There’s more than one way to kill bacteria—and in a world of increasing antibiotic resistance, researchers need to uncover as many ways as possible. The National Institutes of Health is helping Assistant Professor Jason Peters hit the ground running in pursuit of that goal with his new research program in the University of Wisconsin–Madison School of Pharmacy’s Pharmaceutical Sciences Division.
The NIH National Institute of Allergy and Infectious Diseases awarded Peters a K22 Career Transition grant to acquire equipment and extra hands for his lab, which is focused on finding new genetic targets to kill bacteria, thus curbing the impacts of antibiotic resistance.
The grant is designed to help promising young researchers like Peters make the transition from postdoctoral scholars to faculty members, who need to establish their labs and require flexible funding to adapt and grow.
Peters, who joined the School’s Drug Action Core in August, will be developing CRISPR-based tools to uncover genetic functions crucial to the life and reproduction of pathogenic bacteria. As a postdoc, he developed new CRISPRi strategies to perturb essential genes in benign bacteria, but now he will be expanding that technology to target pathogens that are difficult to study using genetics.
Antibiotics work by disrupting bacteria’s essential functions, preventing them from continuing to live and propagate an infection. But the problem is that most antibiotics target the same essential functions, and bacteria are increasingly finding ways to protect those functions.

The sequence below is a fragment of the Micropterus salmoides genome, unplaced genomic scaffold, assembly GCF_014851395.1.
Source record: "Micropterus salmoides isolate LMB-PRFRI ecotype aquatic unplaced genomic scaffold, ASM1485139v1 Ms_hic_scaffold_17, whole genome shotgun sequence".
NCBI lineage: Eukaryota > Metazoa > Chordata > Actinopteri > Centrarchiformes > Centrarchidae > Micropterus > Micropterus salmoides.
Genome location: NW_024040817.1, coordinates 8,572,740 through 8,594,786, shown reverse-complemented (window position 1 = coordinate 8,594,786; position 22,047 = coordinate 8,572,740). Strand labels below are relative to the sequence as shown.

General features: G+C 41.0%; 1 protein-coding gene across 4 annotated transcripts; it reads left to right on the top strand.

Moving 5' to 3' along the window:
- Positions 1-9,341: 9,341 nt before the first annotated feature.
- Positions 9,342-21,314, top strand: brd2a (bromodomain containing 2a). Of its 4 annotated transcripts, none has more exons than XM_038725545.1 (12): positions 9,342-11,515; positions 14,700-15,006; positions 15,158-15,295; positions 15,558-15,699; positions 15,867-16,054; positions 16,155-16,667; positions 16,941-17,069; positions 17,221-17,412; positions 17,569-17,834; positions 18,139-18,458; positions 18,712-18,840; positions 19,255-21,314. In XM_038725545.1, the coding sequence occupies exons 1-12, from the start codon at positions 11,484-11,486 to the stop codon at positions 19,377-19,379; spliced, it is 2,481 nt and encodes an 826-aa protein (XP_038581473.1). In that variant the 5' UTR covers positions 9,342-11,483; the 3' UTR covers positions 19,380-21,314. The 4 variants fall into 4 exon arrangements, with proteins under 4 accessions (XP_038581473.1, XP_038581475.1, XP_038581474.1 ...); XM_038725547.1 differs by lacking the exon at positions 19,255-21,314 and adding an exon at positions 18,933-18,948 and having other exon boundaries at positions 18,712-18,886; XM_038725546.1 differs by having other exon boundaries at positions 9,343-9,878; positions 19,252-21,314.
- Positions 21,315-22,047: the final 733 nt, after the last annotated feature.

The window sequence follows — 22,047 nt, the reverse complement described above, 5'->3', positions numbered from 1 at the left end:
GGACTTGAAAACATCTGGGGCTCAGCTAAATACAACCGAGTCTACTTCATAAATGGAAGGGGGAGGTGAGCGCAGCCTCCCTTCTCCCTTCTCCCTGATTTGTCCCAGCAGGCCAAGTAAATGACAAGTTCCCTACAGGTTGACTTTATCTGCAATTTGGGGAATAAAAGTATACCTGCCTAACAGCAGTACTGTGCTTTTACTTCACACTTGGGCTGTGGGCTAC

“A lot of the antibiotics that we use kill bacteria in very similar ways. And what is really important for treatment in the face is resistance is to find new mechanisms to kill the bacteria,” explains Peters. “I’m particularly pushing into antibiotic-resistant pathogens because we really need to understand how they work so that we can understand how to fight them.”
Using his CRISPR tools, he is aiming to find previously unknown essential functions and then collaborate with colleagues within the School, such as Professor Tim Bugni in the Pharmaceutical Science Division’s Drug Discovery Core and Associate Professor Warren Rose in the Pharmacy Practice Division to translate those new targets into new medication therapies. Similarly, Peters can work backward, and examine an existing or new antibiotic to see how it works and which function it’s targeting.
With the K22 grant, Peters says he can expand the scope of projects he’d already considered. Instead of doing CRISPR screens for three pathogens, for example, he can add several more and accelerate his results with additional help and equipment.
“Having the ability to expand into a larger set of bacteria could be huge,” says Peters. “It could mean the difference between learning the important function that differentiates the pathogen from the model bacteria or missing that opportunity altogether.”
So far, the grant has enabled Peters to add an assistant scientist, Amy Banta, to his group and acquire custom designed pieces of DNA used to generate CRISPR strains.
“The flexibility this grant provides is amazing,” he says. “There won’t be any hesitation moving forward.”
Learn more about Peters’ research, his CRISPRi tools, and ongoing projects in the Peters Lab.